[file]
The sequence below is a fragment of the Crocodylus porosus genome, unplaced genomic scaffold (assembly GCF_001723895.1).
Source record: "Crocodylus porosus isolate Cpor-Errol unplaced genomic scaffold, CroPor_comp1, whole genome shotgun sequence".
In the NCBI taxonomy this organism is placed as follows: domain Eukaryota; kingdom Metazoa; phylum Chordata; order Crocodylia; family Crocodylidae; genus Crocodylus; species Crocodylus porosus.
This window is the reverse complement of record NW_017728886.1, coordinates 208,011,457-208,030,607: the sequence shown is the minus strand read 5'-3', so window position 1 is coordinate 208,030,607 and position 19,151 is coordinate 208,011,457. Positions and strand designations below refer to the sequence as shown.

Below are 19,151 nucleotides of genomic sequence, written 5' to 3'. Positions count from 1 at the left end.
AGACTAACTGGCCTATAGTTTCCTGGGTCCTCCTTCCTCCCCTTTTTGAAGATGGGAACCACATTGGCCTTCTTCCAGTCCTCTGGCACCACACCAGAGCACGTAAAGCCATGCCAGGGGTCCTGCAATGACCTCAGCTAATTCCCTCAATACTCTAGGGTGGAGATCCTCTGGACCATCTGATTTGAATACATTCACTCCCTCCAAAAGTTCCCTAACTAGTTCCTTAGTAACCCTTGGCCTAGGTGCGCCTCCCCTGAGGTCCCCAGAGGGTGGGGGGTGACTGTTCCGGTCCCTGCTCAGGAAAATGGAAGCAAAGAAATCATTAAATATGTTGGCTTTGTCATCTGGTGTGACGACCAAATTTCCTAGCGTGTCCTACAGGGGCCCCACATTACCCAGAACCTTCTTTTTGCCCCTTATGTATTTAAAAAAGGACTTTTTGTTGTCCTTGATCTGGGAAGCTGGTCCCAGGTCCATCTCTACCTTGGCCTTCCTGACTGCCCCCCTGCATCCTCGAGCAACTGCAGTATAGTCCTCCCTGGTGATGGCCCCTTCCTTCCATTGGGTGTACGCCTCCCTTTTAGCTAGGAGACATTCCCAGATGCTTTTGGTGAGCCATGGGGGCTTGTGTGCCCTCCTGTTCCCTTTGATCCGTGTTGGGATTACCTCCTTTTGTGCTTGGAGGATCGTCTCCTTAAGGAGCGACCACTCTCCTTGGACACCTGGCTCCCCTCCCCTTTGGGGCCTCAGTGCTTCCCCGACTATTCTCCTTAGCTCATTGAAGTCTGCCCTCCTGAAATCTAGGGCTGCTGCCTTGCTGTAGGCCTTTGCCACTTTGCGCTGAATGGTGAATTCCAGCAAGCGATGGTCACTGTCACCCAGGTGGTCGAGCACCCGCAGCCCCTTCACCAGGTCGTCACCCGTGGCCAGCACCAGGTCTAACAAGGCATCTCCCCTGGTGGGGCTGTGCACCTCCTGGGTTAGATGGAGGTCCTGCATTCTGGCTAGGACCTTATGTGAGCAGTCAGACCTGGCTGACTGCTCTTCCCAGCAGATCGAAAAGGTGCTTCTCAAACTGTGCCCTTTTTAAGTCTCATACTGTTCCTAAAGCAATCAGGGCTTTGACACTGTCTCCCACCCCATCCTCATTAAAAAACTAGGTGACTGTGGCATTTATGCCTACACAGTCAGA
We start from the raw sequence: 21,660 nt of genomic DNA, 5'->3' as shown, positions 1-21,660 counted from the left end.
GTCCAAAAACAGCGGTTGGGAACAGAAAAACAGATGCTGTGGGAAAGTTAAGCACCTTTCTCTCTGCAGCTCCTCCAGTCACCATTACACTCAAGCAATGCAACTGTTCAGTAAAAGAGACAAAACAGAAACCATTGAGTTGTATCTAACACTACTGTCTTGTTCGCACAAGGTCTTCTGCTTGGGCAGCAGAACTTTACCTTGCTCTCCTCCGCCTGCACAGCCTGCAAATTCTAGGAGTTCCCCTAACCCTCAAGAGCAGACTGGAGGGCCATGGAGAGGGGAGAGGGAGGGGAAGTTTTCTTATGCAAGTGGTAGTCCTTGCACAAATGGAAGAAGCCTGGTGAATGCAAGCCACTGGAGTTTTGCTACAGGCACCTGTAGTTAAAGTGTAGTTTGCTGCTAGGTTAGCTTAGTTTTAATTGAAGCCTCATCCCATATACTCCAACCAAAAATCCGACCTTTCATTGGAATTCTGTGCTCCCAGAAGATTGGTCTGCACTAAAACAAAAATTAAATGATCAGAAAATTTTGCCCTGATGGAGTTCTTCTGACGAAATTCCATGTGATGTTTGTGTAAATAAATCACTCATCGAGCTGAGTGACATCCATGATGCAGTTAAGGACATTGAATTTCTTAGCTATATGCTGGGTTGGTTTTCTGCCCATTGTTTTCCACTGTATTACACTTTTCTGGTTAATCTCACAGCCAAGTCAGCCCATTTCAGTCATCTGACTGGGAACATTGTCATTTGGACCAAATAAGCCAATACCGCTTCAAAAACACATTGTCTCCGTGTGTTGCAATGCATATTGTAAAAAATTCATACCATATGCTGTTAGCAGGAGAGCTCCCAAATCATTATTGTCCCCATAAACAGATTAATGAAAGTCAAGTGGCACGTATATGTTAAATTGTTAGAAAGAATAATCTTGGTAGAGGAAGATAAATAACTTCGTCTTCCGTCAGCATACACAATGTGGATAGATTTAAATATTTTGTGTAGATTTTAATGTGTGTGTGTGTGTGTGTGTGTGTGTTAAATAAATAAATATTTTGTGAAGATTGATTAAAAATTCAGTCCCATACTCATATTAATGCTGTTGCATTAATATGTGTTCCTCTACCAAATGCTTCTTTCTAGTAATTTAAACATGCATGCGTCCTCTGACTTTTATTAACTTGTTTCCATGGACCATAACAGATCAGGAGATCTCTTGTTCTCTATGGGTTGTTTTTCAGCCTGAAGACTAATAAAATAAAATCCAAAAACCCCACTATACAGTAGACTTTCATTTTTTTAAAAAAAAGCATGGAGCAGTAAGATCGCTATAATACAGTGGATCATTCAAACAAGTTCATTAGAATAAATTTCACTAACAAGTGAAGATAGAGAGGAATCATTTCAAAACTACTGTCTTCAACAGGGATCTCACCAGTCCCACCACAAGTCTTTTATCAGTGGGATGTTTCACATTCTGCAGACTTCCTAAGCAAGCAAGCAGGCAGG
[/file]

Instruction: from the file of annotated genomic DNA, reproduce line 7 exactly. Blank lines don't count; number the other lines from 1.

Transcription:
We start from the raw sequence: 21,660 nt of genomic DNA, 5'->3' as shown, positions 1-21,660 counted from the left end.